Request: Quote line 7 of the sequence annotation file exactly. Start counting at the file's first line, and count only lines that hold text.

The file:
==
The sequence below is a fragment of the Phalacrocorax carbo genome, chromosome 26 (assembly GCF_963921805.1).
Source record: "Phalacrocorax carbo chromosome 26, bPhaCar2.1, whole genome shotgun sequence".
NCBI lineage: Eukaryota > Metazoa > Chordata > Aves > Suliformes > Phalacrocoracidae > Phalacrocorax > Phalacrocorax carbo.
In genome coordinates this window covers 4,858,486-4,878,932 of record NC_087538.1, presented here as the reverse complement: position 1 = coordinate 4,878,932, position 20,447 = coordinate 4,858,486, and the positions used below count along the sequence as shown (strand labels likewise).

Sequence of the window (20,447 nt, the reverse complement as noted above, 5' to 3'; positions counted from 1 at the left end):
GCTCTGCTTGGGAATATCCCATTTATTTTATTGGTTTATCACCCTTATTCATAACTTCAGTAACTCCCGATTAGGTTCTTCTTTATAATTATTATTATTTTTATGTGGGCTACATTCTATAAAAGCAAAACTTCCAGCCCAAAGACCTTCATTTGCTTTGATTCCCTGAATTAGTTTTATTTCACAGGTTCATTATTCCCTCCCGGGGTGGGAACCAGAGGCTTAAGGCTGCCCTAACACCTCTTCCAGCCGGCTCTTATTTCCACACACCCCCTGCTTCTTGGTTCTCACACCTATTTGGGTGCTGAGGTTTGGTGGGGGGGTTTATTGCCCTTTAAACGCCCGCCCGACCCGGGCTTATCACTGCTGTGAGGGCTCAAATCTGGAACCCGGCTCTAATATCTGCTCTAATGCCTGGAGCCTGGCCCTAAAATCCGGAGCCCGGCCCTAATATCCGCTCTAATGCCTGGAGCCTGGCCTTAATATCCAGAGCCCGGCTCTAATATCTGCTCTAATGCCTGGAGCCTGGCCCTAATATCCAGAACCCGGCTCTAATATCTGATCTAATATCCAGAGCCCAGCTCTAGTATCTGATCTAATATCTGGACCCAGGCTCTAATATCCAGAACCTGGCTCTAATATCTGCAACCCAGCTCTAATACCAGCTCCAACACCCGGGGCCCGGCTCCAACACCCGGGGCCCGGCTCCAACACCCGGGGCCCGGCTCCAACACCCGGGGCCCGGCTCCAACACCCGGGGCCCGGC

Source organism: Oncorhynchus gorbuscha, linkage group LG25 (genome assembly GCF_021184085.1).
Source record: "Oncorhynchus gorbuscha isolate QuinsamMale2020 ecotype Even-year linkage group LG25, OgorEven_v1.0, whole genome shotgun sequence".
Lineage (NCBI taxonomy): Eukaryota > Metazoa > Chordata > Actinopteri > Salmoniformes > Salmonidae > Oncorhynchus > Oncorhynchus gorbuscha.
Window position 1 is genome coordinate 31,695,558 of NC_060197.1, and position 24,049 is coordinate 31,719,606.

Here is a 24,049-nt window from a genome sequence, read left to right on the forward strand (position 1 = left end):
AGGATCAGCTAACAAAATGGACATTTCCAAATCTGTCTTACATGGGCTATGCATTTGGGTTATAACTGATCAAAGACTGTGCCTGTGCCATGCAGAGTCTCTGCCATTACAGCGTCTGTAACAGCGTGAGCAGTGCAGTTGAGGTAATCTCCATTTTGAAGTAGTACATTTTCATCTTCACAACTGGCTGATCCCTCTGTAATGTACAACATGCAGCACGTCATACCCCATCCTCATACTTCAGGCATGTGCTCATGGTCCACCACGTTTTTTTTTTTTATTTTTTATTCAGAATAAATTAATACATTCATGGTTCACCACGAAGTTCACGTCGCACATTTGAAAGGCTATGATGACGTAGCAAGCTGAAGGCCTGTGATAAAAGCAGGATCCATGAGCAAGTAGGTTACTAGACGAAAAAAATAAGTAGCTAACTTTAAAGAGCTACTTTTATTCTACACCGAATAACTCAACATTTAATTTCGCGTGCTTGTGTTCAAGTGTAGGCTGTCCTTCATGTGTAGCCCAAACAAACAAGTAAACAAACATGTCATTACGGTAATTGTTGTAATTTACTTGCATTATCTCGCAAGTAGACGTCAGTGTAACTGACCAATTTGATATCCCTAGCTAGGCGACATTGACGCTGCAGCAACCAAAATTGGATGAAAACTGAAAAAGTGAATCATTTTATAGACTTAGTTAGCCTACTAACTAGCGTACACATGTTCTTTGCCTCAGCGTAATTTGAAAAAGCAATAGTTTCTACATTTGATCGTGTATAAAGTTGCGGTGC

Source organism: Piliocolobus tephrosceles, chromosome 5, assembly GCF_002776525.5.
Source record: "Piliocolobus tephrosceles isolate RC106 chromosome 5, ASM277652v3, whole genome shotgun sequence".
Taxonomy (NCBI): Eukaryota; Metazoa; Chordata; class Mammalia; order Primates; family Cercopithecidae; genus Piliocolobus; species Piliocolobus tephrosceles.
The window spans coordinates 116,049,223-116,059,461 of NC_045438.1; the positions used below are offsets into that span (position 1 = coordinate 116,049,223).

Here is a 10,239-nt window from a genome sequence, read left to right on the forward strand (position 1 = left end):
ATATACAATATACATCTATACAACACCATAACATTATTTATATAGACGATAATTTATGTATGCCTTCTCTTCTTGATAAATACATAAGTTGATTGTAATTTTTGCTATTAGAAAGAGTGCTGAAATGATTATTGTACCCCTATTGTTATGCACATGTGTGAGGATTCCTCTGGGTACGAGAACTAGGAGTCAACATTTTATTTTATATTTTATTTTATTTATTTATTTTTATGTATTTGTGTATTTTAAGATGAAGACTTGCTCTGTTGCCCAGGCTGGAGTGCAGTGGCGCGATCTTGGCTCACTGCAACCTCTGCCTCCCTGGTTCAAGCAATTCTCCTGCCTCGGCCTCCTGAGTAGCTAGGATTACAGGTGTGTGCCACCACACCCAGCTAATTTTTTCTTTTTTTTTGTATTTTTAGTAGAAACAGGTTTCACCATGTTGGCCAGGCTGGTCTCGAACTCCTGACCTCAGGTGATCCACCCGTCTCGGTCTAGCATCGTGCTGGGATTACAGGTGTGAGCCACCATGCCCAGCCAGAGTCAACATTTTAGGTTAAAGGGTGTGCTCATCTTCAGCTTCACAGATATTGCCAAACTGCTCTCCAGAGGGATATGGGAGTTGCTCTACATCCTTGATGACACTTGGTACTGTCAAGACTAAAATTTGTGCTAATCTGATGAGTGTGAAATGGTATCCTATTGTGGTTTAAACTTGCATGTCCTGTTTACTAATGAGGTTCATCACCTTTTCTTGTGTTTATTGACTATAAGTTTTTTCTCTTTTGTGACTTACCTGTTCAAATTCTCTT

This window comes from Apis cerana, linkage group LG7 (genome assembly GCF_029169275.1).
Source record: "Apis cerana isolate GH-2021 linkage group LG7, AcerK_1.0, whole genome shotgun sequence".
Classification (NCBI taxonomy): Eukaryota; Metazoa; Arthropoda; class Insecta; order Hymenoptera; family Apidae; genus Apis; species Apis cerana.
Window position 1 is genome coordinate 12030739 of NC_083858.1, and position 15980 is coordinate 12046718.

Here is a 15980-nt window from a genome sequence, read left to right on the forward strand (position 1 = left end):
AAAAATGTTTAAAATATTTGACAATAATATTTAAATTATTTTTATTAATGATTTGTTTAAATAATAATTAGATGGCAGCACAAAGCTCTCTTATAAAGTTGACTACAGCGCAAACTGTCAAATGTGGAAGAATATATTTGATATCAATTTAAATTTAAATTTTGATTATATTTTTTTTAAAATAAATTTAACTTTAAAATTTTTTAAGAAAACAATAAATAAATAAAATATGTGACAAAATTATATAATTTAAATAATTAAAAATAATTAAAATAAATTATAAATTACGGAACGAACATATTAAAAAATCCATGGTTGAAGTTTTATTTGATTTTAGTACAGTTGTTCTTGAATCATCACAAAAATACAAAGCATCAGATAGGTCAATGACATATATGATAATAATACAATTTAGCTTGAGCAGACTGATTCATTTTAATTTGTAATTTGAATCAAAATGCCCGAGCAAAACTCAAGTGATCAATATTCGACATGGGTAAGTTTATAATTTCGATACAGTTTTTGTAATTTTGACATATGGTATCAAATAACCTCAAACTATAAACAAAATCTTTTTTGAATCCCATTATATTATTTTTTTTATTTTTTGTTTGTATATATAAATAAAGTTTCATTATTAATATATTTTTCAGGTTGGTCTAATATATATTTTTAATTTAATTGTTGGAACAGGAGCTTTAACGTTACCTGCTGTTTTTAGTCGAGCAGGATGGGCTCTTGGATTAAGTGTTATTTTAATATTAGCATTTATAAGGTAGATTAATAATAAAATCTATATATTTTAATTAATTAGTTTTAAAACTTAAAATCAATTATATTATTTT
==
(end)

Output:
Source organism: Oncorhynchus gorbuscha, linkage group LG25 (genome assembly GCF_021184085.1).